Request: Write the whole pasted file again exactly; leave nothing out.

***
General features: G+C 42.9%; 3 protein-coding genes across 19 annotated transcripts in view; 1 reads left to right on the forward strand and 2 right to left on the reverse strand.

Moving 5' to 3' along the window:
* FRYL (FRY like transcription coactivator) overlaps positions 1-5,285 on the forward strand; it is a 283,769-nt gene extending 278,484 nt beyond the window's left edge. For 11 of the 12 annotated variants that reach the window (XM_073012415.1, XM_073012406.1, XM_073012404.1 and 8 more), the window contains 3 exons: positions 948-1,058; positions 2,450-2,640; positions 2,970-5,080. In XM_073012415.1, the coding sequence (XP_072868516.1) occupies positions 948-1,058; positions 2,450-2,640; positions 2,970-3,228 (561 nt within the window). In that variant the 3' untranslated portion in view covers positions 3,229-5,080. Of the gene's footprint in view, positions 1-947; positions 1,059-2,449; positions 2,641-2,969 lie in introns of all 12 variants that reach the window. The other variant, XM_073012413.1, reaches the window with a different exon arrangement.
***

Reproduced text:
General features: G+C 42.9%; 3 protein-coding genes across 19 annotated transcripts in view; 1 reads left to right on the forward strand and 2 right to left on the reverse strand.

Moving 5' to 3' along the window:
* FRYL (FRY like transcription coactivator) overlaps positions 1-5,285 on the forward strand; it is a 283,769-nt gene extending 278,484 nt beyond the window's left edge. For 11 of the 12 annotated variants that reach the window (XM_073012415.1, XM_073012406.1, XM_073012404.1 and 8 more), the window contains 3 exons: positions 948-1,058; positions 2,450-2,640; positions 2,970-5,080. In XM_073012415.1, the coding sequence (XP_072868516.1) occupies positions 948-1,058; positions 2,450-2,640; positions 2,970-3,228 (561 nt within the window). In that variant the 3' untranslated portion in view covers positions 3,229-5,080. Of the gene's footprint in view, positions 1-947; positions 1,059-2,449; positions 2,641-2,969 lie in introns of all 12 variants that reach the window. The other variant, XM_073012413.1, reaches the window with a different exon arrangement.